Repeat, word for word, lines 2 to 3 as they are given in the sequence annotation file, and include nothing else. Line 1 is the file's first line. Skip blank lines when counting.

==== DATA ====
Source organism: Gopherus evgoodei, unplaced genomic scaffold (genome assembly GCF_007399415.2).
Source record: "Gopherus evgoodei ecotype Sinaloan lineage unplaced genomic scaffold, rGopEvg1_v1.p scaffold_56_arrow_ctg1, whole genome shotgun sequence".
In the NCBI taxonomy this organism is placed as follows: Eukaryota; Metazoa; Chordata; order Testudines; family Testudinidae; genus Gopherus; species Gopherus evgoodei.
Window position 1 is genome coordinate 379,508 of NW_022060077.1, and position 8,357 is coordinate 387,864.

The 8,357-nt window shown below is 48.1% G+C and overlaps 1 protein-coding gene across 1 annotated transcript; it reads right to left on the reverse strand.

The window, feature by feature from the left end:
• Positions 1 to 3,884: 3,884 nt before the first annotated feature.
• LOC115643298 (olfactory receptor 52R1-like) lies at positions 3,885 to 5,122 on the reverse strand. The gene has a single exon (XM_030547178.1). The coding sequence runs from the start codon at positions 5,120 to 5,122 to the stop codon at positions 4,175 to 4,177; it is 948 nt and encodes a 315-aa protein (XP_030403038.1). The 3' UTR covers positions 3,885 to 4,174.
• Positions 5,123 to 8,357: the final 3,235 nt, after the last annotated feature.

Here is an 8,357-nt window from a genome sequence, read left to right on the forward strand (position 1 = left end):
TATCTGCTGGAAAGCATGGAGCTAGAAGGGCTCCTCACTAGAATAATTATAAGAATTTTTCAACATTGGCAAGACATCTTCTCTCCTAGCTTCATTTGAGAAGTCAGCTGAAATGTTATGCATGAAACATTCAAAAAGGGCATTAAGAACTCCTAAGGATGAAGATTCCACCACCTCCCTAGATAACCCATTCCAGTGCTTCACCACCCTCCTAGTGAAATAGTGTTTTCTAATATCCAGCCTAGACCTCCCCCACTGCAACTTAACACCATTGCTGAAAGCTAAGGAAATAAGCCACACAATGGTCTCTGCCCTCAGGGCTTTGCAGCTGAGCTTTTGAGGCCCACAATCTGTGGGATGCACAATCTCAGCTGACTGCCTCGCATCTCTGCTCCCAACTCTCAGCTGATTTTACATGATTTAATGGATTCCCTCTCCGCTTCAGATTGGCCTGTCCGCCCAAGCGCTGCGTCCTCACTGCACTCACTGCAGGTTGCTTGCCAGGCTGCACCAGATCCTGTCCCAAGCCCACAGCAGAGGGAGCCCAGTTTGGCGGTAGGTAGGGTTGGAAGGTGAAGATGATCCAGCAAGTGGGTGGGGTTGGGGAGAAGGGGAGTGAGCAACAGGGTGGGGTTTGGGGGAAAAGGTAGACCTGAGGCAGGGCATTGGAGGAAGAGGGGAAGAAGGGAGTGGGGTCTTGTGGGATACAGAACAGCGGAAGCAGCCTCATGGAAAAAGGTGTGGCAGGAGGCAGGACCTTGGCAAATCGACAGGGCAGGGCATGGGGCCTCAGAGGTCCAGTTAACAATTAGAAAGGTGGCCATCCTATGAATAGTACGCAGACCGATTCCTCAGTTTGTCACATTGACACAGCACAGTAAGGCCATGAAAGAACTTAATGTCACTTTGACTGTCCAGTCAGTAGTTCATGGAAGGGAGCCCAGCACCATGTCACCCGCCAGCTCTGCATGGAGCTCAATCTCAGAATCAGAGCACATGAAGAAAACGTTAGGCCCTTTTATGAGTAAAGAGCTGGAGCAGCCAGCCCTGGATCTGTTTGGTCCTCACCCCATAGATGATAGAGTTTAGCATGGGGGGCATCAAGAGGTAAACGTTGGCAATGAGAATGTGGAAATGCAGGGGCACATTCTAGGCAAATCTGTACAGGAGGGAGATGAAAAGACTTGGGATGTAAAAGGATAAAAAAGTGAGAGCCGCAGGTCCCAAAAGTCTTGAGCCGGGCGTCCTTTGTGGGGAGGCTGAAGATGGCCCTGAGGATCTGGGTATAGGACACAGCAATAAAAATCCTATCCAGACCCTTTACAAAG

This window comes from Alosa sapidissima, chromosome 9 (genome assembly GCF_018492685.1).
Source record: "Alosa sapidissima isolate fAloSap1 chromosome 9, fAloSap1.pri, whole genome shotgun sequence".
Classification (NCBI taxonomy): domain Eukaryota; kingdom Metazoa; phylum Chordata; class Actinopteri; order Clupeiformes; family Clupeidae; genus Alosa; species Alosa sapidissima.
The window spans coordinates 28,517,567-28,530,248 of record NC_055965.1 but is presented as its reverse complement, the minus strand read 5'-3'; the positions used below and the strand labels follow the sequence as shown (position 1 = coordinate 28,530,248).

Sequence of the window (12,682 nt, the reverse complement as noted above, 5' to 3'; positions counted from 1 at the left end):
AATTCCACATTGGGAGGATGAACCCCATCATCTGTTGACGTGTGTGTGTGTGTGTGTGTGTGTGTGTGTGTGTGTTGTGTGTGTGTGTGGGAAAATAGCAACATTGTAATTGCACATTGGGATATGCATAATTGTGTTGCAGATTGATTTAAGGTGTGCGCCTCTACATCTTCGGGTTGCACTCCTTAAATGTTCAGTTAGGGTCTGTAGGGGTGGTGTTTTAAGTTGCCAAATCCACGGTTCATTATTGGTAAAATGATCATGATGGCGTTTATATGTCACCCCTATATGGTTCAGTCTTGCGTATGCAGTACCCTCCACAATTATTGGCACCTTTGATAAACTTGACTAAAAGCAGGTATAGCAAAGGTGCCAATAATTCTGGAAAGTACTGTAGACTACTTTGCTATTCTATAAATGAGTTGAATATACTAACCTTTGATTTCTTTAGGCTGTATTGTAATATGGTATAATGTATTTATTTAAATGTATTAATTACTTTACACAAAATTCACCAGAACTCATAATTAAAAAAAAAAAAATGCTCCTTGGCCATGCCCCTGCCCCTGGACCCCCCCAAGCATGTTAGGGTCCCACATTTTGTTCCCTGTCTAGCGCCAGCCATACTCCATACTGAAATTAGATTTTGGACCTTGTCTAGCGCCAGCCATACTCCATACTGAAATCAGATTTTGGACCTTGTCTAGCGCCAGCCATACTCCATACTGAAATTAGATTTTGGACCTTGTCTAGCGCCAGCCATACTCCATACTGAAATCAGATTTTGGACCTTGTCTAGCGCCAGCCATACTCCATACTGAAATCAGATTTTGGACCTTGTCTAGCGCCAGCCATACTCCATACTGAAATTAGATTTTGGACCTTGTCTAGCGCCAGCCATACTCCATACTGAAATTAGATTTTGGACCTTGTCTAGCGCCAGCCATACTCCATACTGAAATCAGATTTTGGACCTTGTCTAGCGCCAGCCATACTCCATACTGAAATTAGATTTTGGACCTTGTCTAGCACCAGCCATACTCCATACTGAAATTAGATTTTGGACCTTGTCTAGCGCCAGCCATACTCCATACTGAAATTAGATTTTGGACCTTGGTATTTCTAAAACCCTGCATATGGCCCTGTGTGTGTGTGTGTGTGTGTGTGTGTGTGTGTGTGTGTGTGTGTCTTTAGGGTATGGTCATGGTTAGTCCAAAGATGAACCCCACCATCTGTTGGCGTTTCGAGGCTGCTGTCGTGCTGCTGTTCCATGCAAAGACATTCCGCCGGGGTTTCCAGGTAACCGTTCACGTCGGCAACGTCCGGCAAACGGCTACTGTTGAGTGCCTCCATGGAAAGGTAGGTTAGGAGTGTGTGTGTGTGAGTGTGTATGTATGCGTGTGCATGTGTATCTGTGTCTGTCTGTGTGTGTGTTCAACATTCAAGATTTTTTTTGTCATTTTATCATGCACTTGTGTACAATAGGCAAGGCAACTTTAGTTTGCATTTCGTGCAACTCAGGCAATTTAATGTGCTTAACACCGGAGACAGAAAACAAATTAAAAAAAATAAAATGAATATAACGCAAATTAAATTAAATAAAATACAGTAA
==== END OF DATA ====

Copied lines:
Source record: "Gopherus evgoodei ecotype Sinaloan lineage unplaced genomic scaffold, rGopEvg1_v1.p scaffold_56_arrow_ctg1, whole genome shotgun sequence".
In the NCBI taxonomy this organism is placed as follows: Eukaryota; Metazoa; Chordata; order Testudines; family Testudinidae; genus Gopherus; species Gopherus evgoodei.